Gone to the dogs
German shepherds hit the stage at Kennedy Center
Thousands of eyes in the audience watched in anticipation as Jeb and Bella rushed across the stage through flashes of lightning and booming thunder in the harrowing scene. It was the pair’s first performance at The John F. Kennedy Center for the Performing Arts, and they were clearly a hit.
At least that’s what owners Kelly Burkhardt of Hollywood and Bob Nixon of Mechanicsville said of their two German shepherds, which performed earlier this spring at what Nixon called “the Superbowl of operas.”
Richard Wagner’s “The Ring” is a foursome of German dramas, with each section presented on a different night as a cycle by The Washington National Opera. The two dogs from St. Mary’s performed in the second part of the opera, called “The Valkyrie.”
“They had their own dressing room,” Burkhardt said. She and Nixon also had special parking spots near the center, and were given permission to walk the dogs anywhere in and around the building, she said.
Burkhardt had been to the Kennedy Center many times as a child, when her parents would take her to see a variety of performances. That made seeing the backstage that much more special, she said.
Nixon said he had been to the Kennedy Center as an adult while working as a dog handler for the Secret Service under the Reagan and Bush eras. It was still a great experience to actually be part of the play, he said.
“We got mobbed by people waiting to take pictures,” in the lobby after the performances, he said.
And although the nights — including rehearsals — ended very late, “It was so worth it,” Burkhardt said.
They had four performances, including one dress rehearsal.
Both dogs appeared in just one scene that lasted only seconds. They had to run all the way across the stage, off-leash, while barking. Doing that feat alone, on command, could prove difficult for many dogs, but there were added environmental challenges, too. There was pretend lightning and thunder sounds, a bellowing orchestra playing and the floor, which was grated, tilted toward the front of the stage on a fairly significant slope.
“It was just a lot going on at once,” Burkhardt said.
Add to that the sold-out audience and it was no telling what might have happened. In the end, though, the show went on and the pair performed perfectly, the dog owners said.
“It’s an awful lot for a dog,” she said.
This was Bella’s first public performance. Jeb, however, is no stranger to performance art.
He appears in two episodes of “House of Cards,” the Netflix original series about politics in Washington, D.C.. Jeb is seen as a Secret Service guard dog in the television drama.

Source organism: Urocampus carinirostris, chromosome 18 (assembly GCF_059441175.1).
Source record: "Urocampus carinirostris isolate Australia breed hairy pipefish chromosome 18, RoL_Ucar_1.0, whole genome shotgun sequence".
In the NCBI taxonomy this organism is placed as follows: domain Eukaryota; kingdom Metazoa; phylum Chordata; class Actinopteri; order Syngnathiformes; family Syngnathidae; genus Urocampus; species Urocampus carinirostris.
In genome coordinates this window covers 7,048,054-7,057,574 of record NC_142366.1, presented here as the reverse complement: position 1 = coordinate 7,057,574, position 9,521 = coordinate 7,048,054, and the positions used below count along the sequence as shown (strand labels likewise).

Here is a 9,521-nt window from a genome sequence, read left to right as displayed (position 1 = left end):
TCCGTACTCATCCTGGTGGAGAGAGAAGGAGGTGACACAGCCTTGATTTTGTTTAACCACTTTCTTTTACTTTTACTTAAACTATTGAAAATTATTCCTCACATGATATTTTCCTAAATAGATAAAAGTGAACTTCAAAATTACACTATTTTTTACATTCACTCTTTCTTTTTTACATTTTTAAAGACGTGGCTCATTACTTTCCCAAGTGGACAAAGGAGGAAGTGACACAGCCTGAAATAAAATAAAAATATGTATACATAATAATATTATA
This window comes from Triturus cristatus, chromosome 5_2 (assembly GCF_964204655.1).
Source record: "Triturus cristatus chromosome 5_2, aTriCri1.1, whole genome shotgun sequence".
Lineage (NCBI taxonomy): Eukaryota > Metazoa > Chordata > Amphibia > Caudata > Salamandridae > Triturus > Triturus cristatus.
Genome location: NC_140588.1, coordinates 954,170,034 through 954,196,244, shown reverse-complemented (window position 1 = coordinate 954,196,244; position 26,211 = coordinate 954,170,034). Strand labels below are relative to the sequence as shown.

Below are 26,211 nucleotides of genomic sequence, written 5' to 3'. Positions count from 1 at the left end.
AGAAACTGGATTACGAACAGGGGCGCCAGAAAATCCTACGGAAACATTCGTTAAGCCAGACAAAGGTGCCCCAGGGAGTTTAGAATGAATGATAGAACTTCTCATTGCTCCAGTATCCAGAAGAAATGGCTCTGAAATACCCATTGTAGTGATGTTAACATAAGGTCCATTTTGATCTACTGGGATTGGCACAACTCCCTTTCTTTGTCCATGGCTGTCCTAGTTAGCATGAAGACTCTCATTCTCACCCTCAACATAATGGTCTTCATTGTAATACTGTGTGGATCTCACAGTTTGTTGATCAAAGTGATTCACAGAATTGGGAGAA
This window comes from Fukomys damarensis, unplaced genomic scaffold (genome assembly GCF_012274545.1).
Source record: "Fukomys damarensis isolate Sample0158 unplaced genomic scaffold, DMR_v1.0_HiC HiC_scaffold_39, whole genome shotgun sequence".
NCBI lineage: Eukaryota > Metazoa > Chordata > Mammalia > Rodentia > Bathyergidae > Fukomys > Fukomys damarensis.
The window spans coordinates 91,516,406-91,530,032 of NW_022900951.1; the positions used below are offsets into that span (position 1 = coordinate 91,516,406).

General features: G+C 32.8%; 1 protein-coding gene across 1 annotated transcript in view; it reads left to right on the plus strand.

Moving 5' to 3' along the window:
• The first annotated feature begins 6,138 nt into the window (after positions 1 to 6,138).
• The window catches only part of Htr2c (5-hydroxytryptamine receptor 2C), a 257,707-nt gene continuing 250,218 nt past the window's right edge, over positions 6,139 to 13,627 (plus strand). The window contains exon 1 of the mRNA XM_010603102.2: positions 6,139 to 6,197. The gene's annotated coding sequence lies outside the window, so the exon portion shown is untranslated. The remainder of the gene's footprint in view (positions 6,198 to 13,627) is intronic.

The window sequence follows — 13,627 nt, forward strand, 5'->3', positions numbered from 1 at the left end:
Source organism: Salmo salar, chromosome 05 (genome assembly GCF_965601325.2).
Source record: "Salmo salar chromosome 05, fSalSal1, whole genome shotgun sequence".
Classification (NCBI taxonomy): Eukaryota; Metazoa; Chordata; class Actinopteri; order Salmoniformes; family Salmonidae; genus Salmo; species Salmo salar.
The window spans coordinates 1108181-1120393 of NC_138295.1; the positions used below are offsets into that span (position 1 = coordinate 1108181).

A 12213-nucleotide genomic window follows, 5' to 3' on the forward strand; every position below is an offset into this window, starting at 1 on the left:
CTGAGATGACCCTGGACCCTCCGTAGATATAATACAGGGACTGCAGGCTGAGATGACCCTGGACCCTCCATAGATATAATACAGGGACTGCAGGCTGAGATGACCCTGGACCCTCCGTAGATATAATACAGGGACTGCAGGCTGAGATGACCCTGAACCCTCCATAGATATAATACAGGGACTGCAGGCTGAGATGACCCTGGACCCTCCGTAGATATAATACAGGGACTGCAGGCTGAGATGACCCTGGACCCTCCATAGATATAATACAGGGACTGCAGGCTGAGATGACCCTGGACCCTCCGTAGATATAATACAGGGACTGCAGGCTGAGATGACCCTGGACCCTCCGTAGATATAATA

“What goes into that stuff is just amazing,” Nixon said of the production.
Someone with the television show connected Nixon with staff at the Kennedy Center when they decided to have live dogs in the opera, he said. “Now we’re on this list,” he added.
At 10, Jeb is a bit older than 7-year-old Bella. Both dogs were initially trained at Applejack K-9 Academy in Charlotte Hall, with follow-up training from their owners. Jeb was trained in finding drugs, tracking and personal protection while Bella was trained in explosives, air scent, human remains and personal protection.
They both trained to be Calvert K-9 Search Team dogs and each had been on a search mission before their owners began focusing training on their other dogs.
The canine search team trains a few times a month, and are called into duty by the police during emergency searches. Burkhardt is the operations chief for the organization.
“I grew up with them” and wanted a good family dog that would offer protection, she said of German shepherds. Indeed, the breed will protect their family at all costs, so long as they are trained properly, she said. But they are also playful — especially with children in the family.
“They’re just really well-rounded dogs,” she said.
She stressed the need for proper training, because the shepherds are very strong animals.
“With any large-breed dog, you are obligated to training,” she said.
And, like any actor hoping to make a break in the business, the dogs’ good behavior was noticed, Nixon said. He and Burkhardt were asked if they’d be interested in having the dogs participate in next year’s opera performance of “Dead Man Walking” at the center.
Bob Nixon with Jeb and Kelly Burkhardt with Bella pause for a photograph. The two German shepherds in May performed in the opera “The Ring” at the John F. Kennedy Center for the Performing Arts in Washington, D.C.
Bella sits in a dressing room at The John F. Kennedy Center for the Performing Arts.